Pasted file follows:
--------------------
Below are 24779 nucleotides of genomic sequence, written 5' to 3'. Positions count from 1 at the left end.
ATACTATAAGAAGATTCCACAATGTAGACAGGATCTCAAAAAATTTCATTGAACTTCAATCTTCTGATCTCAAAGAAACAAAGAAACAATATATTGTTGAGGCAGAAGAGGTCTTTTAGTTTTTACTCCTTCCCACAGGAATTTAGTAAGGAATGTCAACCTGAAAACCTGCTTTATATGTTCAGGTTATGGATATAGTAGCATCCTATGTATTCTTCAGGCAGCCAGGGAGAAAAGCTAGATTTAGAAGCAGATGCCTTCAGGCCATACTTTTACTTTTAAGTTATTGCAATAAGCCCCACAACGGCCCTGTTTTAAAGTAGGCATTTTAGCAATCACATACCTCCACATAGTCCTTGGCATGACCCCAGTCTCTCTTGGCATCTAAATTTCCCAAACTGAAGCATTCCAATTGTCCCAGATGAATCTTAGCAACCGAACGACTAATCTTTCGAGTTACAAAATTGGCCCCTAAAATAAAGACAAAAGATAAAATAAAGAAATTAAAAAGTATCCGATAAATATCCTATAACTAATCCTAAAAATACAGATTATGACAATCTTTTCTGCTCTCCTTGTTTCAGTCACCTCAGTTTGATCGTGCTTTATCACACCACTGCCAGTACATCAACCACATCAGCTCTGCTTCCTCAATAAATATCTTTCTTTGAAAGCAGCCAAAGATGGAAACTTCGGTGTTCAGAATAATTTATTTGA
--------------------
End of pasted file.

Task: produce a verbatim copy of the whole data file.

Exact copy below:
Below are 24779 nucleotides of genomic sequence, written 5' to 3'. Positions count from 1 at the left end.
ATACTATAAGAAGATTCCACAATGTAGACAGGATCTCAAAAAATTTCATTGAACTTCAATCTTCTGATCTCAAAGAAACAAAGAAACAATATATTGTTGAGGCAGAAGAGGTCTTTTAGTTTTTACTCCTTCCCACAGGAATTTAGTAAGGAATGTCAACCTGAAAACCTGCTTTATATGTTCAGGTTATGGATATAGTAGCATCCTATGTATTCTTCAGGCAGCCAGGGAGAAAAGCTAGATTTAGAAGCAGATGCCTTCAGGCCATACTTTTACTTTTAAGTTATTGCAATAAGCCCCACAACGGCCCTGTTTTAAAGTAGGCATTTTAGCAATCACATACCTCCACATAGTCCTTGGCATGACCCCAGTCTCTCTTGGCATCTAAATTTCCCAAACTGAAGCATTCCAATTGTCCCAGATGAATCTTAGCAACCGAACGACTAATCTTTCGAGTTACAAAATTGGCCCCTAAAATAAAGACAAAAGATAAAATAAAGAAATTAAAAAGTATCCGATAAATATCCTATAACTAATCCTAAAAATACAGATTATGACAATCTTTTCTGCTCTCCTTGTTTCAGTCACCTCAGTTTGATCGTGCTTTATCACACCACTGCCAGTACATCAACCACATCAGCTCTGCTTCCTCAATAAATATCTTTCTTTGAAAGCAGCCAAAGATGGAAACTTCGGTGTTCAGAATAATTTATTTGA